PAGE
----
Now, to the point of THIS post.
There are certain things you come to expect and appreciate and never realize that you have done so. It is not unless and until you no longer have access to them that you realize how much you appreciate certain things and have come to believe they are actually part of life, almost a Constitutionally protected, inalienable right.
And then they are taken away.
I am sure you are wondering what I am talking about, even though it should be patently, blatantly obvious.
See, when you travel, you are behooved to use public restrooms exclusively. And that is a very, very frightening prospect.
Walk in to a toilet around here and the first thing you notice is...no cowboy hats.
You know what I mean...those cheesy paper things in all the public restrooms in Oregon that theoretically protect your sphinctorical regions from the diseases you might get if you plant your cheeks in the same places as other people do.
This is actually a real concern as there are some of us who...well, there is no polite way to say this, so I will just put it bluntly. A lot of people produce copious quantities of butt sweat.
And butt sweat has a way of being left on toilet seats. Quite nasty, actually.
Sadly, that is not the worst problem.
For whatever reason, many idiots decide that in public restrooms, when time to pee, they are A) too good to use the wall urinals and B) too squeamish to lift the seats.
So they just pee ON the seats.
And leave it for the next fine customer to come along.
So the next person comes along and has a nice stew of butt sweat, urine, and single-ply cheap toilet paper to select.
What if you really, REALLY, REALLY, REALLY have to drop a log?
First you have to go toilet shopping to see which one is the cleanest appearing. Because even though you know good and well this has happened on every toilet, you still want one that at least looks clean, even though it isn't.
Of course, then you are fighting the urge to not toilet shop if other people are in the restroom. How weird do you feel opening door after door and peering into the toilet, all while wishing you could wait until you got home to a "safe" toilet?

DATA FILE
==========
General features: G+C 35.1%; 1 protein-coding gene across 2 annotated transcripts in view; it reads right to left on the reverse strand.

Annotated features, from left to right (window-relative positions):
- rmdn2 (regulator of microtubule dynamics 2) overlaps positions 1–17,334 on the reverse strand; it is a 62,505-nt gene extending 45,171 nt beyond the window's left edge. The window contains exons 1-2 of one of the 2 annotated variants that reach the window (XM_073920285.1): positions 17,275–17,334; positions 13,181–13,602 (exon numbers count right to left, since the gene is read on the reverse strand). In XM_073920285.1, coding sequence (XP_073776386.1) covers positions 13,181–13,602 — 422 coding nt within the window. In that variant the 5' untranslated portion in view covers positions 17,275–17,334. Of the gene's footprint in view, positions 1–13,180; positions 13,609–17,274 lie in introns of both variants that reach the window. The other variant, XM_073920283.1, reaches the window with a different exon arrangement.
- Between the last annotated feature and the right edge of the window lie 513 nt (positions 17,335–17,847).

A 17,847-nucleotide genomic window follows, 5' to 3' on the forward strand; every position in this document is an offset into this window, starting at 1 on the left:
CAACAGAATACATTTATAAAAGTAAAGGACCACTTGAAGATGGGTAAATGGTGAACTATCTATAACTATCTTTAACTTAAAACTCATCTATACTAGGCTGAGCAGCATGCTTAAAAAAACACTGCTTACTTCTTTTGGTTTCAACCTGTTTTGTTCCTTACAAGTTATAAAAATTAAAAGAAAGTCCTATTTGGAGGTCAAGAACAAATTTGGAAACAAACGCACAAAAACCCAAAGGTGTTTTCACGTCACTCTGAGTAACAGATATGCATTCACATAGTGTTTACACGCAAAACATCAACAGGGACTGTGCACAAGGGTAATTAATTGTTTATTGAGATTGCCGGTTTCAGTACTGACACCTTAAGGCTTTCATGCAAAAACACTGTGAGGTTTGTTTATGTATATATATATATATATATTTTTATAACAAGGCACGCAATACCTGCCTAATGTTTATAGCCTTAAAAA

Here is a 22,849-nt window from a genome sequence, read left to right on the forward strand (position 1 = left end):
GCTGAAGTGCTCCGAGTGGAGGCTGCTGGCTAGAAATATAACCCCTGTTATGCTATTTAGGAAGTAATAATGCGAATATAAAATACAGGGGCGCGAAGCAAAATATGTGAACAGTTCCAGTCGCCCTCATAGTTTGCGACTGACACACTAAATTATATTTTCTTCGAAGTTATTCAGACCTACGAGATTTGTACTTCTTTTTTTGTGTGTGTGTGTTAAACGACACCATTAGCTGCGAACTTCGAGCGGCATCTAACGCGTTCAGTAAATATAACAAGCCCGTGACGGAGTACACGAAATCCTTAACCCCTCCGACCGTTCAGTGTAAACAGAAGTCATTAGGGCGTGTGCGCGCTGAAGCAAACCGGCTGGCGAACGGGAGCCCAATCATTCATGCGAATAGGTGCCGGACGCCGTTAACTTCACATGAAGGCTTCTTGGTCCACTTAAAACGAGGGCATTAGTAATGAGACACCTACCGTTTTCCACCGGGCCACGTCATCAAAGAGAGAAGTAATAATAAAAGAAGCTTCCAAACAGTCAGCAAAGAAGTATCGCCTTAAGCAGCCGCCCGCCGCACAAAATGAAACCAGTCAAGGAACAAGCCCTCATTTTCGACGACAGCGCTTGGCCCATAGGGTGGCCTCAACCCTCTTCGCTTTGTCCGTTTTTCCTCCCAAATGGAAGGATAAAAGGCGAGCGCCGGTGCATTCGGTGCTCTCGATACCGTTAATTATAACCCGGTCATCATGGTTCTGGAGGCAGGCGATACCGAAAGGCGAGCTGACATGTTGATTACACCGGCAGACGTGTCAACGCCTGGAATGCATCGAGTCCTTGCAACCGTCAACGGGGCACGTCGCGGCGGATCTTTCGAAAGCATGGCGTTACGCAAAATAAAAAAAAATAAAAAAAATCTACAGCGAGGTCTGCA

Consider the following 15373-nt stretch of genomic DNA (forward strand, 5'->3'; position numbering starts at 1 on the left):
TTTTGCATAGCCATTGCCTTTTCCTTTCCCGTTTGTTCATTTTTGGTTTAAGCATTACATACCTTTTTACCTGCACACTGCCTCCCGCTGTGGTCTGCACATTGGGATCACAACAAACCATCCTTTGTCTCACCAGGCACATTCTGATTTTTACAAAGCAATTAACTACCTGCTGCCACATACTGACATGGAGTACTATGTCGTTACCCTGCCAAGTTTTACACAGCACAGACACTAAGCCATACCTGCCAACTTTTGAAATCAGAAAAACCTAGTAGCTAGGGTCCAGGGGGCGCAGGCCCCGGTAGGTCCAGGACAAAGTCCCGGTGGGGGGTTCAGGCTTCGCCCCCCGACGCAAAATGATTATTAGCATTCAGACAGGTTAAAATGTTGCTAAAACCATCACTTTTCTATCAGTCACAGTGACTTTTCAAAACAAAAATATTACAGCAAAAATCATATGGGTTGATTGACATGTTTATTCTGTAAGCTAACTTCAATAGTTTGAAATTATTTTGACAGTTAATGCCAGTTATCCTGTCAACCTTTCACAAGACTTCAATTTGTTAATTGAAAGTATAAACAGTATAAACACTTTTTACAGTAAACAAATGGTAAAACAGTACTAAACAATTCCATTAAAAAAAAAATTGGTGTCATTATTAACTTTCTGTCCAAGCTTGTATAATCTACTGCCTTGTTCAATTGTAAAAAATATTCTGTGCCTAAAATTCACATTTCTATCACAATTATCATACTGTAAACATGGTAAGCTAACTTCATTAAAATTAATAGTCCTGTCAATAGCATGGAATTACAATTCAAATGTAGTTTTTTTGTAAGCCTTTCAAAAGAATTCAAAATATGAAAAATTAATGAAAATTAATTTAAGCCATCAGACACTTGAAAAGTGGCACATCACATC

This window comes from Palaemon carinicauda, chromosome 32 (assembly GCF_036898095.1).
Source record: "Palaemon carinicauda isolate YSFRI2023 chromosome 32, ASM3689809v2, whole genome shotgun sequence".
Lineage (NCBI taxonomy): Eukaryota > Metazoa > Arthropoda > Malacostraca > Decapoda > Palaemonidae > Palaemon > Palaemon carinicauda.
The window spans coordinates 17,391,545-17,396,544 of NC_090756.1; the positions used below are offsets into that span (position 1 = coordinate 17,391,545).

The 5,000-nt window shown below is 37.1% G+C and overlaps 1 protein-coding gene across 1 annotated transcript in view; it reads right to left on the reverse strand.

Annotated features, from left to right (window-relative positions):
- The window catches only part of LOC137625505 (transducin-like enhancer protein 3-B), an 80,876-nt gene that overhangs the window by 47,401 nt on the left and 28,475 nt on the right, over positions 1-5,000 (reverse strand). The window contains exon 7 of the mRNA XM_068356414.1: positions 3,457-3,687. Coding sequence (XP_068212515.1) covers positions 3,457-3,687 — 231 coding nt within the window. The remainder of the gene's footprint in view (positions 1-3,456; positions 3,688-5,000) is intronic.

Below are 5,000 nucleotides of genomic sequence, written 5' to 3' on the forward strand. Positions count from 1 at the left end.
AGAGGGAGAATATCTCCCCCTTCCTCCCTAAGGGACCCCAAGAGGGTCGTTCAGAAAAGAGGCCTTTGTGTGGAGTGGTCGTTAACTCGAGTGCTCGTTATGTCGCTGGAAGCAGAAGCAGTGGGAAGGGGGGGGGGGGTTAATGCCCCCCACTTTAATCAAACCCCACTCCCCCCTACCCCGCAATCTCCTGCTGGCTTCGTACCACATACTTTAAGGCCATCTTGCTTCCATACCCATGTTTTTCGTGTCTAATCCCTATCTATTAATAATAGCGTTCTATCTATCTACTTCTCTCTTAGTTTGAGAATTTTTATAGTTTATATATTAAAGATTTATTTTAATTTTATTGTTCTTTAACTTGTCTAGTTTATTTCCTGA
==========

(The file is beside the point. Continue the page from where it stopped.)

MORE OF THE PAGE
Then you try to "protect" the seat by laying down toilet paper on top of the seat to at least give you psychological protection against planting your cheeks where other cheeks have already been planted and where the seat has often been "watered".
Of course, with single-ply, hole ridden cheapest vendor paper, you know this is an exercise in futility.
But the cold, hard truth is you have no choice. Your bowels have informed you in no uncertain terms that the occupants are being evicted one way or the other.
Then you notice the other downside to Tennessee toilets. They are apparently all built for midgets.
See, at home the toilet seat is probably about 24" or 30" off the floor so you can have a comfortable seat.
Well, okay, so "comfortable" is stretching a point. It is still a toilet, not an easy chair.
But you get the point.
Out here, the toilets are about 16" off the ground. So you feel like a cave man as you just go for a good squat. Your knees are sticking above your earlobes, your face is pretty much in your own nether regions, and your body is so compressed the, uh, excrement is pushed sort of back in so to speak.
So now you are in a strange location on a filthy, unprotected toilet seat that makes you feel like you are in the Hanoi Hilton and your stomach starts hurting because you are unable to discharge the stuff that made you go through all the gyrations in the first place.
Now, there really should be a great way to finish this, but I think I will just leave it with a horribly awesome line: I think I just left a toilet-related literary skid mark.